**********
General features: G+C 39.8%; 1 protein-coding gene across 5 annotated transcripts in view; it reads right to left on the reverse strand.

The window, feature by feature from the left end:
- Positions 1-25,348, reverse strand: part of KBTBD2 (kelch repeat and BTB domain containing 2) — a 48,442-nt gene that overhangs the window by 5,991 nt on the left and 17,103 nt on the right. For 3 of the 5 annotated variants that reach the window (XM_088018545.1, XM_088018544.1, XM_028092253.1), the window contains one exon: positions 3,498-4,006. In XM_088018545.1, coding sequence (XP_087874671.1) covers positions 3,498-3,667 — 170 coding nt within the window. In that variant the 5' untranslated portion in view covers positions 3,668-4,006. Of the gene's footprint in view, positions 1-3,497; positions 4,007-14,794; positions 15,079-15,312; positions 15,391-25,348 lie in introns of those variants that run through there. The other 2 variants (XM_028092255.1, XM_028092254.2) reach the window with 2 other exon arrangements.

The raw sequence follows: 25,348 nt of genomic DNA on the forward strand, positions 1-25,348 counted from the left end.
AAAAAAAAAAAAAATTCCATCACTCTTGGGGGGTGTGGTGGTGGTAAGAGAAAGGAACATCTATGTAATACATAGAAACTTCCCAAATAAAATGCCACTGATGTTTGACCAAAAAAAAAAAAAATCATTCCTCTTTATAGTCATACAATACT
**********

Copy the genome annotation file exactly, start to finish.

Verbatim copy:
General features: G+C 39.8%; 1 protein-coding gene across 5 annotated transcripts in view; it reads right to left on the reverse strand.

The window, feature by feature from the left end:
- Positions 1-25,348, reverse strand: part of KBTBD2 (kelch repeat and BTB domain containing 2) — a 48,442-nt gene that overhangs the window by 5,991 nt on the left and 17,103 nt on the right. For 3 of the 5 annotated variants that reach the window (XM_088018545.1, XM_088018544.1, XM_028092253.1), the window contains one exon: positions 3,498-4,006. In XM_088018545.1, coding sequence (XP_087874671.1) covers positions 3,498-3,667 — 170 coding nt within the window. In that variant the 5' untranslated portion in view covers positions 3,668-4,006. Of the gene's footprint in view, positions 1-3,497; positions 4,007-14,794; positions 15,079-15,312; positions 15,391-25,348 lie in introns of those variants that run through there. The other 2 variants (XM_028092255.1, XM_028092254.2) reach the window with 2 other exon arrangements.

The raw sequence follows: 25,348 nt of genomic DNA on the forward strand, positions 1-25,348 counted from the left end.
AAAAAAAAAAAAAATTCCATCACTCTTGGGGGGTGTGGTGGTGGTAAGAGAAAGGAACATCTATGTAATACATAGAAACTTCCCAAATAAAATGCCACTGATGTTTGACCAAAAAAAAAAAAAATCATTCCTCTTTATAGTCATACAATACT